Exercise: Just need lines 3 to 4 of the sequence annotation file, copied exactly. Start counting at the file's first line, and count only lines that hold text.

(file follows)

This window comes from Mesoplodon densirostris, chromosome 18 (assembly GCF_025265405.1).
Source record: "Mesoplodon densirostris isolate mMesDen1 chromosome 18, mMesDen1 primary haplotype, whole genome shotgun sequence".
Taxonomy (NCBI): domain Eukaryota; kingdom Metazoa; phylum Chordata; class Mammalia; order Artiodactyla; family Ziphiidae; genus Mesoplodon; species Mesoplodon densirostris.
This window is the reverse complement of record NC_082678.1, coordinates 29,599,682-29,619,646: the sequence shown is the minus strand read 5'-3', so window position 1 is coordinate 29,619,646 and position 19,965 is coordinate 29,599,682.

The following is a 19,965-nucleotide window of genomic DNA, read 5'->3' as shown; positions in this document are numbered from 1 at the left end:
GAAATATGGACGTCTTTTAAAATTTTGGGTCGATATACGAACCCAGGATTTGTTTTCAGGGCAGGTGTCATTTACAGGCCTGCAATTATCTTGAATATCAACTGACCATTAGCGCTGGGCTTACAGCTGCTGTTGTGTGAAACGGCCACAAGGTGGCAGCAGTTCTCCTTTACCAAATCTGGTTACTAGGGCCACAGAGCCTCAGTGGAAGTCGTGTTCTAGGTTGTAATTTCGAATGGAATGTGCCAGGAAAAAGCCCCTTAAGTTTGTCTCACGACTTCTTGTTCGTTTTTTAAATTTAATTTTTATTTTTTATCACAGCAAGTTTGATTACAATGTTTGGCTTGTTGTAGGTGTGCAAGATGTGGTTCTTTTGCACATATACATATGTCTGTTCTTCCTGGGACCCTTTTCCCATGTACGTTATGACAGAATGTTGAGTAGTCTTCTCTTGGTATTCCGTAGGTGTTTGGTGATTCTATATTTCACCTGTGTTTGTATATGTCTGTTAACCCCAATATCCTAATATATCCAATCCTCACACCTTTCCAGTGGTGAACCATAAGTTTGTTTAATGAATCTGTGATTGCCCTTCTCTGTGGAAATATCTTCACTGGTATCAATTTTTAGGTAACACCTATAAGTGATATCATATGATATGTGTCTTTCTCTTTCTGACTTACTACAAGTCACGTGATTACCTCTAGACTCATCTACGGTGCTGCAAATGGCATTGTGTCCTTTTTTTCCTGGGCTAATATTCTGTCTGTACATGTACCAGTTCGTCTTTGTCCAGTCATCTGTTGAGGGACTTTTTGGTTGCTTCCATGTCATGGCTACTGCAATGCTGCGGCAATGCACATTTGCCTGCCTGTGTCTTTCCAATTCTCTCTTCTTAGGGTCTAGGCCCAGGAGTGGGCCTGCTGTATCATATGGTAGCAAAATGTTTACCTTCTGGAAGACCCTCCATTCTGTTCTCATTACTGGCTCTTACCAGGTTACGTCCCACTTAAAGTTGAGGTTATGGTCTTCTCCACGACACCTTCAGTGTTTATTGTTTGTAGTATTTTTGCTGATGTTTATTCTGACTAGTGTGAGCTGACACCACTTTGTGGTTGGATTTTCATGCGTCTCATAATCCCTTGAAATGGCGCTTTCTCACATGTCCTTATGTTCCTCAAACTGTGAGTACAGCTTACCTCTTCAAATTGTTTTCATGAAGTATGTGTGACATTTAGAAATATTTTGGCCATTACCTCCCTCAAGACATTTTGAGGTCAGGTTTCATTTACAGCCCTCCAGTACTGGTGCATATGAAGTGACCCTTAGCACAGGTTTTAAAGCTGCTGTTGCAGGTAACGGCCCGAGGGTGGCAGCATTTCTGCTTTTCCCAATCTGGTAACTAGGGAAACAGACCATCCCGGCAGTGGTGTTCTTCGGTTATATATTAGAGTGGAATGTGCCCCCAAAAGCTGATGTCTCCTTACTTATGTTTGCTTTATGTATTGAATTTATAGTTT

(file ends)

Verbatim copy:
Taxonomy (NCBI): domain Eukaryota; kingdom Metazoa; phylum Chordata; class Mammalia; order Artiodactyla; family Ziphiidae; genus Mesoplodon; species Mesoplodon densirostris.
This window is the reverse complement of record NC_082678.1, coordinates 29,599,682-29,619,646: the sequence shown is the minus strand read 5'-3', so window position 1 is coordinate 29,619,646 and position 19,965 is coordinate 29,599,682.